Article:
Update Report

Posted 25 February 2013
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Working Methods: Wrap-Up Sessions

Expected Council Action

On 28 February, the Republic of Korea will hold a “wrap-up session” of its February Council presidency. The meeting will be held under the agenda item “Implementation of Note S/2010/507 (Wrap-up Session)” as a private meeting at which non-Council members will be invited to attend if they express their interest (several states have already done so).

No outcome is expected. 

Background

Wrap-up sessions first appeared in the Council’s practice in 2001. They emerged as a response to concerns among the UN membership about the lack of transparency of the Council, its accountability as a body and the availability of information about its work. Member states agreed that holding interactive wrap-up sessions at the end of a presidency were a possible way of providing more information to the wider membership. The first wrap-up session was scheduled by Bangladesh on 29 June 2001 as a public meeting (S/PV.4343), with the attendance of the Secretary-General, in which only Council members wishing to speak were given the floor (Mali and the US chose not to address the Council). During the meeting, many Council members took the opportunity to speak about working methods. The aim of the meeting—and those to follow—was to assess the work of the Council, to evaluate its implementation of its own decisions, highlight important decisions taken that month and allow for greater transparency of its work. It also allowed reflection on what the Council had not done during the month, what it would like to have achieved and how it could improve its work.

In the next few years, several presidencies—all of them elected members—conducted such wrap-up sessions, with varied formats and content. In 2001, following on the precedent set by Bangladesh, three other non-permanent members (Colombia, Jamaica and Mali) scheduled wrap-up sessions. The following year was the highest on record for wrap-up sessions with Colombia, Mauritius, Mexico, Singapore and Syria holding them during their presidencies. After a peak of five sessions in 2002, the number of wrap-up sessions decreased to three in 2003 (Mexico, Pakistan and Syria), none in 2004 and only one in 2005 (at the end of the March presidency of Brazil). A total of 13 such sessions were held over a stretch of five years.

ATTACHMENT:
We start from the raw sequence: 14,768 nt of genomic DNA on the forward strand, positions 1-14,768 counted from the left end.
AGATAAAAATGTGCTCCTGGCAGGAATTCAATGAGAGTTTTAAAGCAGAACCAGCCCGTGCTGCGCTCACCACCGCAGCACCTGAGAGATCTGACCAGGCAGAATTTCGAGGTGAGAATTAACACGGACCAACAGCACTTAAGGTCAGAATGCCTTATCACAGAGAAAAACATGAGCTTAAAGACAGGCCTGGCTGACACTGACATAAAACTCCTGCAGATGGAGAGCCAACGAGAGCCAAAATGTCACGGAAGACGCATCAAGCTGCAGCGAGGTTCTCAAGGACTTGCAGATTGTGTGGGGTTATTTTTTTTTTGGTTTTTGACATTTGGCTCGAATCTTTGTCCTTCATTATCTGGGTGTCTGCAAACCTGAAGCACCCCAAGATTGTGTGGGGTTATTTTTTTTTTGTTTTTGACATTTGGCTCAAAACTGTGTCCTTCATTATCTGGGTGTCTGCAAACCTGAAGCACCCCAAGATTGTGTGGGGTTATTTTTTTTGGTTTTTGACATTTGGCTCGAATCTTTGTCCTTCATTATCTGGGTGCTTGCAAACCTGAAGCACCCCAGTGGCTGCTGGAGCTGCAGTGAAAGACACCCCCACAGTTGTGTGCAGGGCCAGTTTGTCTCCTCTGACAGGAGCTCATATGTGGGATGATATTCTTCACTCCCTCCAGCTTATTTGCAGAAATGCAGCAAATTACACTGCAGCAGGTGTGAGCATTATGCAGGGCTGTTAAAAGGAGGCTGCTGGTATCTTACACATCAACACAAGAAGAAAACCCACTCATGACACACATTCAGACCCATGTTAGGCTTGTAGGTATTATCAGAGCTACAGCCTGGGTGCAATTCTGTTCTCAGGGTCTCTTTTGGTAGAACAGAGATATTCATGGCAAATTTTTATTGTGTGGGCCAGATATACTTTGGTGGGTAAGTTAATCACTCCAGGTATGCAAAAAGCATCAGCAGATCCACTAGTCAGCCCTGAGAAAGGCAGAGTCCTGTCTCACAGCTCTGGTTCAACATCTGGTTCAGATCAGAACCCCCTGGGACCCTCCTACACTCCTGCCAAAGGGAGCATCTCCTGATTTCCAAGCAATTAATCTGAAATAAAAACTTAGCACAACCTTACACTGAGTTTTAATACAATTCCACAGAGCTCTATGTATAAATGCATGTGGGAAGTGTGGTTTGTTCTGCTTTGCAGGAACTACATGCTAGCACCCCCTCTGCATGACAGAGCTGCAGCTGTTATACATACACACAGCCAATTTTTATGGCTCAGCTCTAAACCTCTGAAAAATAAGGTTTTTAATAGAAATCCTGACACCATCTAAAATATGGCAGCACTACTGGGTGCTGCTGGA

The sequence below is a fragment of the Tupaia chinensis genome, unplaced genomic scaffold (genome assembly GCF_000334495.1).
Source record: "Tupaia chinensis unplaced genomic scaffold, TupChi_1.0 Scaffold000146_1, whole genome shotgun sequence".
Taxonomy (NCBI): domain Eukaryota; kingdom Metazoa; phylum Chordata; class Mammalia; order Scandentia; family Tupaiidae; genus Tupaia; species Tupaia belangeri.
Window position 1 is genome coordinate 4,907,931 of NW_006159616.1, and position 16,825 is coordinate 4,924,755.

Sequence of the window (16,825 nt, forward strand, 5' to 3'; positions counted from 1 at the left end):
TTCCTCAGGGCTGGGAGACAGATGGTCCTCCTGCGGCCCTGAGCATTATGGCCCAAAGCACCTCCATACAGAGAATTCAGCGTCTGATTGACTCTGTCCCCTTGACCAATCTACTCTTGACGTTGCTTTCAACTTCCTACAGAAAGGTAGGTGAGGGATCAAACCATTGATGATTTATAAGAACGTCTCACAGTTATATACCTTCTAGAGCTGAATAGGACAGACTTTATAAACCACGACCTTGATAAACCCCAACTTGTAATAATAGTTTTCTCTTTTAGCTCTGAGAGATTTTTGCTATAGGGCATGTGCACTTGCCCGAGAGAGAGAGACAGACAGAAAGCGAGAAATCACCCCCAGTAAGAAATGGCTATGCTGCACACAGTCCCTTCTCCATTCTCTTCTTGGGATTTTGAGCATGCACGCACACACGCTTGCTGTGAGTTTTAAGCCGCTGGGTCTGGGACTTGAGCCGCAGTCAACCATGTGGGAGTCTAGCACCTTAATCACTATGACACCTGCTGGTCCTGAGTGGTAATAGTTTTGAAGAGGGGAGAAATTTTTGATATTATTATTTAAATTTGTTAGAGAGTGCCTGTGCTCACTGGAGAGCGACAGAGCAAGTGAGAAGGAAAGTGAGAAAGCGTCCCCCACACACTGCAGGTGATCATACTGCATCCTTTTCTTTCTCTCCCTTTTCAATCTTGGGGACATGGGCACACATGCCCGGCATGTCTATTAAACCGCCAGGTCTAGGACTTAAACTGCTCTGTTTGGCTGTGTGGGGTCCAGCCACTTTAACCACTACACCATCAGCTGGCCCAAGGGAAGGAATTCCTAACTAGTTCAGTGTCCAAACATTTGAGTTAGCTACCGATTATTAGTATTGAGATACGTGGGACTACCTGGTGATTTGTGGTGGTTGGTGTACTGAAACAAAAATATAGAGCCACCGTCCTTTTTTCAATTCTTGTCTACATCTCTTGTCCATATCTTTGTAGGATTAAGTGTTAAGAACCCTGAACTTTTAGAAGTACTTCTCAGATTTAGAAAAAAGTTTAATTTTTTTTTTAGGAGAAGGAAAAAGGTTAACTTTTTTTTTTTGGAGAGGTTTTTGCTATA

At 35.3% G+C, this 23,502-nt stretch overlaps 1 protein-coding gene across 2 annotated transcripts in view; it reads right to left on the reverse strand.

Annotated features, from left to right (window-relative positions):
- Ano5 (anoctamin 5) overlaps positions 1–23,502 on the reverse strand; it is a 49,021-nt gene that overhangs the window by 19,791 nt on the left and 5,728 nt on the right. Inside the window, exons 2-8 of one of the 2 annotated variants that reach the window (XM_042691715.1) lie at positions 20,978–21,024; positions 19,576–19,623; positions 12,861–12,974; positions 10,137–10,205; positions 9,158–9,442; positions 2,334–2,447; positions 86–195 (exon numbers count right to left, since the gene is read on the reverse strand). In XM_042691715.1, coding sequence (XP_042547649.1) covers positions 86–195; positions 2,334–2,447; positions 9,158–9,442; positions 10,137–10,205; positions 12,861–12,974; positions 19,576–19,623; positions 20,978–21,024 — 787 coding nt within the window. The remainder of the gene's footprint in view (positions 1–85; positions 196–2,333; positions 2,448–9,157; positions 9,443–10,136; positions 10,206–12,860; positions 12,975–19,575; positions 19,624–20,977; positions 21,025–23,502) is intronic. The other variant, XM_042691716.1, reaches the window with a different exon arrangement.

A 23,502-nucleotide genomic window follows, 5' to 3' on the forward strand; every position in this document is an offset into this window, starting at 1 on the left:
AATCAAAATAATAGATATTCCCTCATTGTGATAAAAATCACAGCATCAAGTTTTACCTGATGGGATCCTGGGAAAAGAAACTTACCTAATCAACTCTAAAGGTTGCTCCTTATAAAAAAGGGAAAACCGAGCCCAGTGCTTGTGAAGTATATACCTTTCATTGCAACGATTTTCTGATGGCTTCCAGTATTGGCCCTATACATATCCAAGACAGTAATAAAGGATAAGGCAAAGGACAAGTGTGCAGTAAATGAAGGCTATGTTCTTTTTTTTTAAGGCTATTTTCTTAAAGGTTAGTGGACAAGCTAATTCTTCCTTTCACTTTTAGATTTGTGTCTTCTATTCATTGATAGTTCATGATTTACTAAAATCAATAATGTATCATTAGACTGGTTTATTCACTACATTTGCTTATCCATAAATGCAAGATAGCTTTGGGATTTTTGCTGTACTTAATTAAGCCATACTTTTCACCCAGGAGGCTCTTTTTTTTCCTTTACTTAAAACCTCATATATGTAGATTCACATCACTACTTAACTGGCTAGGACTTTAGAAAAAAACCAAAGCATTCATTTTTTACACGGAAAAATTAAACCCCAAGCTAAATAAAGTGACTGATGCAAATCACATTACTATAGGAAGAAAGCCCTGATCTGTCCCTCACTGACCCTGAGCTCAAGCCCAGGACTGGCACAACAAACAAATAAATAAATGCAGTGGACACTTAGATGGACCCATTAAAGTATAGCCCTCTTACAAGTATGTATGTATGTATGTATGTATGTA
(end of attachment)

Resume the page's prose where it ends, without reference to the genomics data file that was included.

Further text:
Some of the meetings were held in public and others in private with the attendance of non-Council members. Those held in public allowed a rare glimpse into the ongoing internal debate on working methods. While in most meetings the participants were Council members, in two of these public meetings, non-Council members were given the floor as well (S/PV.4748 of 30 April 2003 under Mexico and S/PV.5156 of 30 March 2005 under Brazil). In these two meetings the Council also invited the then Under-Secretary-General and Special Adviser on Africa, Ibrahim Gambari (S/PV.5156) and the Presidents of the General Assembly and the Economic and Social Council (S/PV.4748) to speak.

The two wrap-up sessions held in December were viewed as an opportunity for departing elected members to summarise and reflect on their time in the Council. In the wrap-up session of 21 December 2001 under Mali, the departing members were invited to address the Council first as they reflected on their two-year terms (S/PV.4445). In the wrap-up session of 20 December 2002, the President of the Council, Colombia, invited members to participate in a special wrap-up session for departing members (S/2002/1387). During the public meeting, the departing members were given the floor first (S/PV.4677).

Though most wrap-up sessions were general in scope, a few were focused on specific issues. For example, prior to the 28 August 2003 session under the presidency of Syria, Council members agreed in consultations to focus their discussion on peacekeeping operations (S/PV.4818). 

While it is hard to gauge the impact of these wrap-up sessions on the Council’s work, they afforded an opportunity to voice opinions on key working methods concerns and other agenda items. For example, in December 2001 states emphasised the interaction of the Council with the troop-contributing countries and the relationship between the P5 and elected Council members (S/PV.4445). In the wrap-up session of March 2005, several states highlighted the importance of UN-AU cooperation (S/PV.5156). In November 2001, Ireland called for placing time limits on speeches in the Council chamber, reflecting what has become the norm in Council working methods (see S/2006/507).